Jazz: The Flatlands Collective Jorrit Dijkstra seems to want musical projects in every port of call, and the Flatlands Collective is the group that joins him in America’s Midwest, a fine crew with some of Chicago’s best players that certainly exude some Dutch flavour. Most of the musicians—clarinetist James Falzone, trombonist Jeb Bishop, cellist Fred Lonberg-Holm, bassist Jason Roebke and drummer Tim Mulvenna—contribute tunes, so the group’s excellent debut album Gnomade (Skycap) bristles with variety. What makes the music cohere is the attention given to the arrangements, and how they encourage, propel and interact with the improvisations. Traces of many disparate traditions converge, from delicate chamber music to airy West Coast jazz and even Dixieland, but rather than deliver some glib post-modern mash-up, the various ingredients are present thanks to their emphasis on group interplay. Even when Dijkstra takes centre-stage his fluid lines on both the alto-saxophone and the Lyricon—an analogue wind synth from the ’70s—are cajoled and caressed spontaneously by other members.

Recensie in Soundlikejazz.be door Johan Vandendriessche 13/09/2007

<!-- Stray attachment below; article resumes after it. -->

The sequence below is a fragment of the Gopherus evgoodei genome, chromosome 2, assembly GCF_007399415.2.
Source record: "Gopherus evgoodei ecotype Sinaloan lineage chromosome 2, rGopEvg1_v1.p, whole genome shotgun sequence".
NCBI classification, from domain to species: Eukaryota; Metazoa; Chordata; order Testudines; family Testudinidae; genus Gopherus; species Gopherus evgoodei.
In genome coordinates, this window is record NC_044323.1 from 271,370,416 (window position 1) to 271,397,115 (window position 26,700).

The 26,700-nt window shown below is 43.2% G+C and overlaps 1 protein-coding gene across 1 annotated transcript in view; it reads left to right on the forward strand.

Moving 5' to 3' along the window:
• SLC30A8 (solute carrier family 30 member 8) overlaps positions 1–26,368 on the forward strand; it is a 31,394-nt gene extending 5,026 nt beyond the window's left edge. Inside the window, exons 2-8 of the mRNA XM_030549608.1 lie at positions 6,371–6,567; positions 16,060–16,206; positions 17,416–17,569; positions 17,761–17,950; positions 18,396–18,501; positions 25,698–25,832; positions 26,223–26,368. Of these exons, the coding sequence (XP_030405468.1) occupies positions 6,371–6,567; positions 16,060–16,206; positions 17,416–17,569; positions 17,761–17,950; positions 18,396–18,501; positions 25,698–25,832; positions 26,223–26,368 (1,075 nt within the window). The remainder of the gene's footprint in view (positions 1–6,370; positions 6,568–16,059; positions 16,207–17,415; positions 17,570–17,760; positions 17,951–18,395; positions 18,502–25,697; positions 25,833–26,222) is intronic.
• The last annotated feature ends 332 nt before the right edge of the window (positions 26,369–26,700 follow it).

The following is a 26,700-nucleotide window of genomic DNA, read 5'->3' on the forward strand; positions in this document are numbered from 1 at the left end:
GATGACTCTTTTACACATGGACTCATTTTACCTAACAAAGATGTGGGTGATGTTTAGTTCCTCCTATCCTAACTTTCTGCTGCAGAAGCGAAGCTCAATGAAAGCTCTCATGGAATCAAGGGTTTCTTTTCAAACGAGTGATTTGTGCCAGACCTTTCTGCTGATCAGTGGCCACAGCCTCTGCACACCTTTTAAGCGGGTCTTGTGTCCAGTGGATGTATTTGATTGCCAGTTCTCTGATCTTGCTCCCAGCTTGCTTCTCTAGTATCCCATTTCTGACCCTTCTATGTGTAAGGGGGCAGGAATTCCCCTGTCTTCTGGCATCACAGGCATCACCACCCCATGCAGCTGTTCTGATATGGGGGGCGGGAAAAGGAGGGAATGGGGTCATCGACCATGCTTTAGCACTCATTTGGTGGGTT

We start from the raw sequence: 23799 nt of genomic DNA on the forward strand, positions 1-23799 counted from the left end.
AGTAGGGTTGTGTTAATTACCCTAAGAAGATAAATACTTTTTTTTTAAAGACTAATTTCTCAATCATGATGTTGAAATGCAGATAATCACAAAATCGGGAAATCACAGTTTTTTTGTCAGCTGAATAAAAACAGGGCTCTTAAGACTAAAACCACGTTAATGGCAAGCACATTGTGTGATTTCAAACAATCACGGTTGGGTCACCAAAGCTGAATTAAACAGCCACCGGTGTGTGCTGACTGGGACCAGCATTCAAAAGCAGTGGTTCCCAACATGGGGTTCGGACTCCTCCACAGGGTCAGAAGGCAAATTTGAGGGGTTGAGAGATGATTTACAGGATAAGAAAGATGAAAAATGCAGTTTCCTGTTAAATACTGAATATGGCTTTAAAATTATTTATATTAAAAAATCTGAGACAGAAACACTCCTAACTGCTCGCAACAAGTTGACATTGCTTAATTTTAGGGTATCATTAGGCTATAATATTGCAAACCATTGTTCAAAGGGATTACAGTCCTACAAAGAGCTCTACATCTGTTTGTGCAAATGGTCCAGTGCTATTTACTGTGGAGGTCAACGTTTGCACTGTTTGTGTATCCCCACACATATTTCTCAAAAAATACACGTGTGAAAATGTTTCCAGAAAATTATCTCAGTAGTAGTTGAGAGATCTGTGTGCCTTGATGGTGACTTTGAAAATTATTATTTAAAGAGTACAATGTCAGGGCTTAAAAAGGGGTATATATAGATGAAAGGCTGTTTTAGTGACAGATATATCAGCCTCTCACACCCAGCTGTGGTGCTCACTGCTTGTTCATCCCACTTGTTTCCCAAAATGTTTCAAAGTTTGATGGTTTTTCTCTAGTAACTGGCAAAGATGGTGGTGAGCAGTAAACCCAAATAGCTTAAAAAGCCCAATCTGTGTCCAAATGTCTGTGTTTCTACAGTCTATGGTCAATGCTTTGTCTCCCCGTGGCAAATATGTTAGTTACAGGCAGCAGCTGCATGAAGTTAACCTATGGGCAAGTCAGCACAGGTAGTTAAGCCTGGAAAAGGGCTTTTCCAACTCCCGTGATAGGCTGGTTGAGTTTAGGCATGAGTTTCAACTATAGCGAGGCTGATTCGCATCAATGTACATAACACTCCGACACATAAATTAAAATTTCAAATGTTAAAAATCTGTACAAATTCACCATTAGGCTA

Jorrit Dijkstra (1966) is een afwisselend in Chicago en Amsterdam verblijvende en spelende altsaxofonist en Lyriconspeler die studeerde bij Misha Mengelberg, Steve Coleman, Steve Lacy en Lee Hyla, en daarna met o.m. Anthony Braxton, Gerry Hemingway, Marty Ehrlich, Herb Robertson, Barre Phillips, Marc Ducret, John Butcher, Willem Breuker en Guus Janssen optrad. Hij kreeg in 1998 een beurs om te studeren en daarna ook les te geven aan het New England Conservatory in Boston. The Flatlands Collective bestaat verder uit James Falzone (klarinet), Jeb Bishop (trombone), Fred Lonberg-Holm (cello), Jason Roebke (contrabas) en Tim Mulvena (drums). The Flatlands Collective brengt muziek die enerzijds vrij is, dus met vrije improvisatie, maar ook met heel wat compositie. Jorrit toont in zijn spel de invloeden van Paul Desmond, John Zorn, en natuurlijk Ornette Coleman (de godfather van de freejazz). Hij maakt zeer dankbaar, maar spaarzaam gebruik van analoge synthesisers, en van de lyricon, een ding dat ongeveer als een saxofoon wordt bespeeld, en een analoge synthesiser aanstuurt. Daarmee werkt hij zeer smaakvol en vaak valt het zelfs niet op dat hij daarmee aan het spelen is. De meeste composities zijn van Dijkstra zelf, en het geheel is enerzijds duidelijk schatplichtig aan het oeuvre van Ornette Coleman, maar toont anderzijds een meer esthetiserende, “blanke” tendens, die ons wat meer aan sommige Europese avant-garde doet denken. Het ensemble speelt mooi, maar mocht soms wat energieker uit de hoek komen. De muziek en de mixing is misschien wel een beetje vlak, alhoewel ene Howard Reich in The Chicago Tribune moet geschreven hebben over deze band: “…anything but flat.”